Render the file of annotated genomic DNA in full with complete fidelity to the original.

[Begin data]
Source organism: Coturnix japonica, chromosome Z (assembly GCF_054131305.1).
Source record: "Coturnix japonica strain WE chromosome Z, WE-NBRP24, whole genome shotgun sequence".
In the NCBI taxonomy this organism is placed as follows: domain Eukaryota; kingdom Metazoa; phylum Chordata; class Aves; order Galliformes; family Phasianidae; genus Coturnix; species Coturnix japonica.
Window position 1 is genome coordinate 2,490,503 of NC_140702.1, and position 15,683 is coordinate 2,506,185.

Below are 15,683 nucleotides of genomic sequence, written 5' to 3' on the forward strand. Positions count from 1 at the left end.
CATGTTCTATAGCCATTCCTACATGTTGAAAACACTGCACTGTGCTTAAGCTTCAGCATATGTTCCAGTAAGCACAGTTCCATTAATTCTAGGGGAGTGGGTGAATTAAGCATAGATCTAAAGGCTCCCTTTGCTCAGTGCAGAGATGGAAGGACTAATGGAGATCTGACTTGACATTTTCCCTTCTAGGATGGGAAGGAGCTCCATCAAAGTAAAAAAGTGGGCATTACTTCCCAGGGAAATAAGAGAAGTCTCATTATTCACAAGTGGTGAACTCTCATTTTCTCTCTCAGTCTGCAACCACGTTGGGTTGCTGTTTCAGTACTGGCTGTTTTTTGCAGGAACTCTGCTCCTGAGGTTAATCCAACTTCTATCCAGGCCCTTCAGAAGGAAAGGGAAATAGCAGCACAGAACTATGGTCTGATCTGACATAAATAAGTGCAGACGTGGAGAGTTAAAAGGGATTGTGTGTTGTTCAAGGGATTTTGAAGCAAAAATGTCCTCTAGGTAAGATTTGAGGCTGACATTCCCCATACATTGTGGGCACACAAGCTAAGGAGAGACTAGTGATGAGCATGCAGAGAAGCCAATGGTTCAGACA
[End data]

Source organism: Coturnix japonica, chromosome Z (assembly GCF_054131305.1).
Source record: "Coturnix japonica strain WE chromosome Z, WE-NBRP24, whole genome shotgun sequence".
In the NCBI taxonomy this organism is placed as follows: domain Eukaryota; kingdom Metazoa; phylum Chordata; class Aves; order Galliformes; family Phasianidae; genus Coturnix; species Coturnix japonica.
Window position 1 is genome coordinate 2,490,503 of NC_140702.1, and position 15,683 is coordinate 2,506,185.

Below are 15,683 nucleotides of genomic sequence, written 5' to 3' on the forward strand. Positions count from 1 at the left end.
CATGTTCTATAGCCATTCCTACATGTTGAAAACACTGCACTGTGCTTAAGCTTCAGCATATGTTCCAGTAAGCACAGTTCCATTAATTCTAGGGGAGTGGGTGAATTAAGCATAGATCTAAAGGCTCCCTTTGCTCAGTGCAGAGATGGAAGGACTAATGGAGATCTGACTTGACATTTTCCCTTCTAGGATGGGAAGGAGCTCCATCAAAGTAAAAAAGTGGGCATTACTTCCCAGGGAAATAAGAGAAGTCTCATTATTCACAAGTGGTGAACTCTCATTTTCTCTCTCAGTCTGCAACCACGTTGGGTTGCTGTTTCAGTACTGGCTGTTTTTTGCAGGAACTCTGCTCCTGAGGTTAATCCAACTTCTATCCAGGCCCTTCAGAAGGAAAGGGAAATAGCAGCACAGAACTATGGTCTGATCTGACATAAATAAGTGCAGACGTGGAGAGTTAAAAGGGATTGTGTGTTGTTCAAGGGATTTTGAAGCAAAAATGTCCTCTAGGTAAGATTTGAGGCTGACATTCCCCATACATTGTGGGCACACAAGCTAAGGAGAGACTAGTGATGAGCATGCAGAGAAGCCAATGGTTCAGACA